How not to apply for a job

Freshness Warning
This blog post is over 17 years old. It's possible that the information you read below isn't current and the links no longer work.

Say you’re a developer who’s in the market for a job. You come across a job listing, perhaps something like the one I recently posted. It’s a job you’re interested in and you send in your resume. Here’s what not to do.

A cover letter is not just a standard part of your resume. A cover letter is designed to highlight the parts of your experience that are specific to the job to which you are applying. It’s supposed to be the thing I see first and should draw me in, making me want to get the details from your resume. Don’t stick your cover letter in an attachment and your resume in another attachment or your cover letter might not get seen. It’s certainly not doing its job, hidden in an attachment like that. If you are sending a resume by email, your cover letter belongs in the body of your email.

You need to proofread your cover letter carefully. This is my first introduction to you. This is your chance to impress me. If you have sloppy spelling, capitalization, and spelling in your cover letter I’ll expect that your code as the same sort of problems. I’m not looking for Pulitzer-prize-winning stuff here, but most kids learn in first grade to capitalize proper nouns and the beginnings of sentences.

Your resume should tell me what languages you know, what technologies you have experience with, and how you’ve applied that experience. Unless you’re applying for a job as a secretary, you don’t need to tell me you’re proficient at MS Word — if you’re a software developer, I assume you’re familiar enough the basic workings of a word processor to use it to open a document and read a spec. Do tell me what sort of systems you’ve built and what challenges you overcame while building them. Do tell me how you applied your knowledge of efficient database operation to decrease server load by 30%.

When I look at your resume I should get a sense of what size projects you’ve worked on. If you’ve worked with an internationally-known company, then I immediately understand you’ve had exposure to larger projects. If all of your experience was at no-name companies in North Dakota, then you need to tell me that the project you worked on had 15 developers and an annual budget of 3 million dollars. Otherwise I’m likely to think your prior experience was building simple ASP front ends to little Access databases.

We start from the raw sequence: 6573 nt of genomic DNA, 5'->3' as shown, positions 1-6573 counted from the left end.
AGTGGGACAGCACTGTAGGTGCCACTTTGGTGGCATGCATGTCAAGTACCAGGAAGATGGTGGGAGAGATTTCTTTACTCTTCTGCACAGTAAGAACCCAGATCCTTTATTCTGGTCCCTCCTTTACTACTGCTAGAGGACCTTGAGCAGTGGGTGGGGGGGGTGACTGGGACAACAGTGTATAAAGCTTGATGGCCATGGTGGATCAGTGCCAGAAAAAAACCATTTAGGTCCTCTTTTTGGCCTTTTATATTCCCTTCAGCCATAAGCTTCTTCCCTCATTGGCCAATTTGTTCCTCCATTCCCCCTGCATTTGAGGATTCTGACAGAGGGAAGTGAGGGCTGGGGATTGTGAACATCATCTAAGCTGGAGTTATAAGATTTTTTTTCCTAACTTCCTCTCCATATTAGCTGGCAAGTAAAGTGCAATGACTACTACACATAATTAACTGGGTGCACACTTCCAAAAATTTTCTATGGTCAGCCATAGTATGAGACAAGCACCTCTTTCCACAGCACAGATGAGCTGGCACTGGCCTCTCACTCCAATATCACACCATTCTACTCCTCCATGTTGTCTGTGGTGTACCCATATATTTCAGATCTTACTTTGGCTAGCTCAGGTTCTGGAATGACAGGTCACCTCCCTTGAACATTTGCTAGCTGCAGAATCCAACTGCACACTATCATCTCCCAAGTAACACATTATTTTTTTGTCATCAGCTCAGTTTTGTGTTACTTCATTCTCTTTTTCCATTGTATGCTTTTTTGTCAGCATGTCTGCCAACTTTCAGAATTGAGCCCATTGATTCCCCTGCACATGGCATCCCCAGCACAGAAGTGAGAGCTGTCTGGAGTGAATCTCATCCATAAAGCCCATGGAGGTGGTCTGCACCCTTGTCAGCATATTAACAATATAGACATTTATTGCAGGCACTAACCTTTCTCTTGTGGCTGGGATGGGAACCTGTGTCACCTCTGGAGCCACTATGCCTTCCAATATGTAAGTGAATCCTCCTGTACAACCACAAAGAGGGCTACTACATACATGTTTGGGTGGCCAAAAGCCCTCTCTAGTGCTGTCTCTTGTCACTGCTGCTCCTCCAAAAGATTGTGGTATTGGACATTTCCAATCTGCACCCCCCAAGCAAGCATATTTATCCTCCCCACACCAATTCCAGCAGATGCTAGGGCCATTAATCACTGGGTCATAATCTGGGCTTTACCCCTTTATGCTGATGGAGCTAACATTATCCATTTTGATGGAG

And finally, follow the directions for applying for the job. If I went to the trouble of describing how you should apply, there’s probably a good reason for it. If I ask for a plain-text resume, don’t send a Word document or a link to your resume on your Web site. If I ask for a code sample, include it. If you can’t follow those simple directions, how can I expect that you’ll be able to follow a spec?

I don’t even look at those emails I get with Word attachments, no code samples, no information about availability or your location. I simply file them away in case I ever have a need to hire a developer that doesn’t know how to follow directions.

Ben
September 25, 2004 4:27 PM

And you often need to hire such people? ;-)

Greg
September 26, 2004 9:57 PM

Hey, I object to the dig about building ASP front ends to Access databases...haha.

Trackback from inluminent/linkblog
September 29, 2004 9:01 PM

How not to apply for a job

Excerpt: focused on developers, but a good read for job seekers.

Ngwatung Akamangwa
October 29, 2004 3:36 AM

Hi there! This is more than tips you've got here! Until I read this stuff I'd never have known I've spent over two years after my BSc killing my chances of getting hired!

Shauna
September 28, 2005 10:03 PM

My husband has a Bachelor in CS and didn't quite complete his thesis in Masters of Cumputer Graphics. He's having a terrible time finding a job. Do you have any advice?

Lorraine
January 5, 2006 1:26 PM

My nephew wants to grow up and work on computers. He is terrible at spelling. When brought to his attention that spelling is important in computer work, he replied "That is what spell check is for"! But spell check can only catch errors, not grammar errors. I have seen many Project Mangers come my way. That extra A is quite important, since manger is a word, spell check whizzes right over it. I have gotten resumes that say... hi, i'm looking for a job. if you hire me, you wont be sorry. And the one that said" I am interesting in this and any position" So, spell check, grammar check and have a friend who knows spelling and grammar, check before you send off your resume. Also, it is a good idea to paste your resume into a txt file. If you use a lot of columns, you will see how the information gets tumbled around. Many recruiters store your resume as a txt file and save in a file that can be keyword searched. If you come up in a search and the resume is not readable, they will move on to the next one. So, if you have a word resume, keep it simple. Another thing is if you have more than 5 years exp, putting it all on one page is no longer a good idea. A good idea is to have a basic resume and then to have the "long" version with full details, available upon request. Good Luck!